A holistic approach across the three sectors of wealth, corporate and investment helps address the specific challenges of the charity sector, says Kathleen Britain, Head of Charities for Barclays Wealth and Investment Management.
Last year, Kathleen Britain moved from a strategic role, as Head of Citizenship, to become Head of Charities for Barclays Wealth & Investment Management – a post that is far more client facing. “It’s a big change for me personally,” she says. “I’m taking the skills I learnt in citizenship and applying them to the non-profit side of wealth management, but the new role is focused on clients.”
In her new role leading a team of 20 specialists including four portfolio managers, Britain is identifying the specific wealth management needs that charities, as distinct from private clients, possess. “The first thing you should think about when dealing with a charity’s investment portfolio is ‘what is the objective for the charity?’” she says. “It’s a different driver for how you look at things, because you have this investment pot that needs to sustain the charity, in some cases into perpetuity, to achieve their mission for years to come.”
When you put together corporate banking, wealth management and investment banking, there’s no other asset manager around who can offer that, in a joined-up way. The way we work together across the bank to enhance our offering to charity clients has massively improved, and it’s something we can do that our competitors can’t
Head of Charities
Britain says that “most of the time” there are parameters in charities’ investment policies that specify exclusions or have preferred investment themes, but “social investment isn’t a third class of investment, it’s always an integral part of how we look at portfolios.
"I wouldn’t say the needs of a charity, on a pure account basis, are massively different. They are still going to look for investment strategies you find on the private client side, but you do find – and I think this is where Barclays has a distinct advantage – that they look for the holistic approach we can provide.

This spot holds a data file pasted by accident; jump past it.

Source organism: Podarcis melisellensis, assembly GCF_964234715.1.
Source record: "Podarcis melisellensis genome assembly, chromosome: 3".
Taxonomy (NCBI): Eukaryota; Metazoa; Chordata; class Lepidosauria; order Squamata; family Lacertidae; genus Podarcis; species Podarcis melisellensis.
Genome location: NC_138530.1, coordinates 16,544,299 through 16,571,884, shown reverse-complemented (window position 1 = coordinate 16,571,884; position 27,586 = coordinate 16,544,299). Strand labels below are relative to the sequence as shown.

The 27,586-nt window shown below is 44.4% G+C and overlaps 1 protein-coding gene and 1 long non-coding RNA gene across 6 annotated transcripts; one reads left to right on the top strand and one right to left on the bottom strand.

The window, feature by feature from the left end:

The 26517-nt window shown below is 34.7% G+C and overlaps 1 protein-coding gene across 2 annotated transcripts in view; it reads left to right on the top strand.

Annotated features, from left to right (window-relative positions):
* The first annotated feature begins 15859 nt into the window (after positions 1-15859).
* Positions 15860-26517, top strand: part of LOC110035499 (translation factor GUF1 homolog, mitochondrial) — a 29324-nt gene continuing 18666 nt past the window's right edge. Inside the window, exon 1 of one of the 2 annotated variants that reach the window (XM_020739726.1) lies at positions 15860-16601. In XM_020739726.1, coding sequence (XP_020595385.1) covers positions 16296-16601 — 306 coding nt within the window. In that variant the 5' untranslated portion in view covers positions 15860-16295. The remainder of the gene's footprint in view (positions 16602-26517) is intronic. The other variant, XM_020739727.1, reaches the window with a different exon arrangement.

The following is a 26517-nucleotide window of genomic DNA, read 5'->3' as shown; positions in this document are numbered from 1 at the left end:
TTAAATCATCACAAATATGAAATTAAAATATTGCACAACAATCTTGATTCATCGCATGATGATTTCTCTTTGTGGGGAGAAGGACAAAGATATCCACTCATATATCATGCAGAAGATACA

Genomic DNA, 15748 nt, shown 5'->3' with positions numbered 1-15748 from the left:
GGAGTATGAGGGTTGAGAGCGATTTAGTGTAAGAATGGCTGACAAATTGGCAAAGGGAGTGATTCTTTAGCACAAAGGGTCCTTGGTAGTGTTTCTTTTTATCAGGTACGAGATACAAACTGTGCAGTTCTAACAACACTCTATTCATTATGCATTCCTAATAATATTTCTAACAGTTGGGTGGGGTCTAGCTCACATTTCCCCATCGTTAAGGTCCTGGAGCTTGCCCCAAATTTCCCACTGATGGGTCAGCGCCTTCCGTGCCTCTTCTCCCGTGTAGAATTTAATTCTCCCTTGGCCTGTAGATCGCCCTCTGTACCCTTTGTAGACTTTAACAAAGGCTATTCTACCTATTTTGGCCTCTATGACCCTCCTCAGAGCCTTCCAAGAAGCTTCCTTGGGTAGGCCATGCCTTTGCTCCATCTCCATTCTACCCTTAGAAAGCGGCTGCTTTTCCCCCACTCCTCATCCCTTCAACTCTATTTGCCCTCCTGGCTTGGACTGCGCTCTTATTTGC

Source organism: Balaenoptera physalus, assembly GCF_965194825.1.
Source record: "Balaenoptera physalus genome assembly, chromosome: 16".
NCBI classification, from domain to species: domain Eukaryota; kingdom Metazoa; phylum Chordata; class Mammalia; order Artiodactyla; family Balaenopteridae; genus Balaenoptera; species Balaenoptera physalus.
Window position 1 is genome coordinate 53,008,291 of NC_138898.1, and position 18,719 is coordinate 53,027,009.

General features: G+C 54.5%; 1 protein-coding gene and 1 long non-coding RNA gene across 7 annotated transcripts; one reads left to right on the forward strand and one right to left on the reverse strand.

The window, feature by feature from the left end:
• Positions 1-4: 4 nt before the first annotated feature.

"When you put together corporate banking, wealth management and investment banking, there’s no other asset manager around who can offer that, in a joined-up way. The way we work together across the bank to enhance our offering to charity clients has massively improved, and it’s something we can do that our competitors can’t."
The new political challenges around the charity sector, and increased public scrutiny, are also areas where Britain feels Barclays can add value: “There’s a real lack of trust in the sector at the moment. The general public wants to know where their money is going when they donate and there’s a lot of scrutiny around charity fundraising and spending.
"Transparency is a huge issue, and banks know a few things about being under scrutiny in that way.
“One challenge the sector has is getting that information across to the public so they understand the good things that go on behind the scenes. And the only way to do that is to be clear and transparent about where the money is going, and that helps bring the trust back.
"You have sensationalised news reports about charities spending all their funding on salaries and not enough on the end beneficiary, but actually if you drill down into that you will find that the money is going into programming for the beneficiary and the managers who are delivering the programming.”
Britain is a trustee of National AIDS Trust, Stop the Traffik and the Stephenson Trust. She sees the role of the trustee, in governance and in risk assessment, as being a significant current challenge to the sector, and adds: “There’s a real push to have qualified trustees who can spot warning signs, and Barclays is playing a big role in that through our board placement programme where we help train colleagues to be trustees of charities.”
“The issues that you face on charity boards can be pretty dramatic,” says Britain. “We’ve had wind-down discussions of ‘what happens if we don’t have enough money to sustain our work’. They’re incredibly stressful situations, but I do enjoy what I do.”
Britain’s current work with charities does overlap with her previous engagement in citizenship. She recognises the satisfaction that comes from fulfilling two of the more "feel-good" roles in the bank, but says: "Citizenship has been part of Barclays’ DNA for over 300 years. The thing that’s exciting about it is that it’s really led by colleagues. Colleagues get excited about things that mean something to them.
"What we’ve been able to do over the last several years is translate that into both the commercial and the social good. We’ve taken the great things we’ve been doing in this space for years and put more structure around that to allow results that go beyond the feel-good factor."